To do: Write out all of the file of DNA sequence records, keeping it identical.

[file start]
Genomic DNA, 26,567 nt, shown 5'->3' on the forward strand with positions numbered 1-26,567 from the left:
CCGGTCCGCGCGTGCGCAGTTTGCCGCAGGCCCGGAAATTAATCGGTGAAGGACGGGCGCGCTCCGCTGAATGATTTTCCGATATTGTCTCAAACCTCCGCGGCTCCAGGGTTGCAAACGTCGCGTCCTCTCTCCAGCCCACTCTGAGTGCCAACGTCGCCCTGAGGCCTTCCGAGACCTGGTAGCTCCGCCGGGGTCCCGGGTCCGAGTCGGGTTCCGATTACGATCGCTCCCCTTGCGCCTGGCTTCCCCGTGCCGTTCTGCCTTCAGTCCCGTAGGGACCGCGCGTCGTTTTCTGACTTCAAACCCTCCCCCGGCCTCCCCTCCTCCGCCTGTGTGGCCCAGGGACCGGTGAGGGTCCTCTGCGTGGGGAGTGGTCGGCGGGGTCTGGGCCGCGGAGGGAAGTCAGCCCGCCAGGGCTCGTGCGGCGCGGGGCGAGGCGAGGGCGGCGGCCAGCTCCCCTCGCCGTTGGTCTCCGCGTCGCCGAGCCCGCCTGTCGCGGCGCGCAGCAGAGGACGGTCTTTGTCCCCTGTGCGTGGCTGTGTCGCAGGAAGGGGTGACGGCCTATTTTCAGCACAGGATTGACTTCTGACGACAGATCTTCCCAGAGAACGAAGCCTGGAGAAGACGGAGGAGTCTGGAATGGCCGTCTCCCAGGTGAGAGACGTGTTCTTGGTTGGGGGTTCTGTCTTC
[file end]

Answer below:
Genomic DNA, 26,567 nt, shown 5'->3' on the forward strand with positions numbered 1-26,567 from the left:
CCGGTCCGCGCGTGCGCAGTTTGCCGCAGGCCCGGAAATTAATCGGTGAAGGACGGGCGCGCTCCGCTGAATGATTTTCCGATATTGTCTCAAACCTCCGCGGCTCCAGGGTTGCAAACGTCGCGTCCTCTCTCCAGCCCACTCTGAGTGCCAACGTCGCCCTGAGGCCTTCCGAGACCTGGTAGCTCCGCCGGGGTCCCGGGTCCGAGTCGGGTTCCGATTACGATCGCTCCCCTTGCGCCTGGCTTCCCCGTGCCGTTCTGCCTTCAGTCCCGTAGGGACCGCGCGTCGTTTTCTGACTTCAAACCCTCCCCCGGCCTCCCCTCCTCCGCCTGTGTGGCCCAGGGACCGGTGAGGGTCCTCTGCGTGGGGAGTGGTCGGCGGGGTCTGGGCCGCGGAGGGAAGTCAGCCCGCCAGGGCTCGTGCGGCGCGGGGCGAGGCGAGGGCGGCGGCCAGCTCCCCTCGCCGTTGGTCTCCGCGTCGCCGAGCCCGCCTGTCGCGGCGCGCAGCAGAGGACGGTCTTTGTCCCCTGTGCGTGGCTGTGTCGCAGGAAGGGGTGACGGCCTATTTTCAGCACAGGATTGACTTCTGACGACAGATCTTCCCAGAGAACGAAGCCTGGAGAAGACGGAGGAGTCTGGAATGGCCGTCTCCCAGGTGAGAGACGTGTTCTTGGTTGGGGGTTCTGTCTTC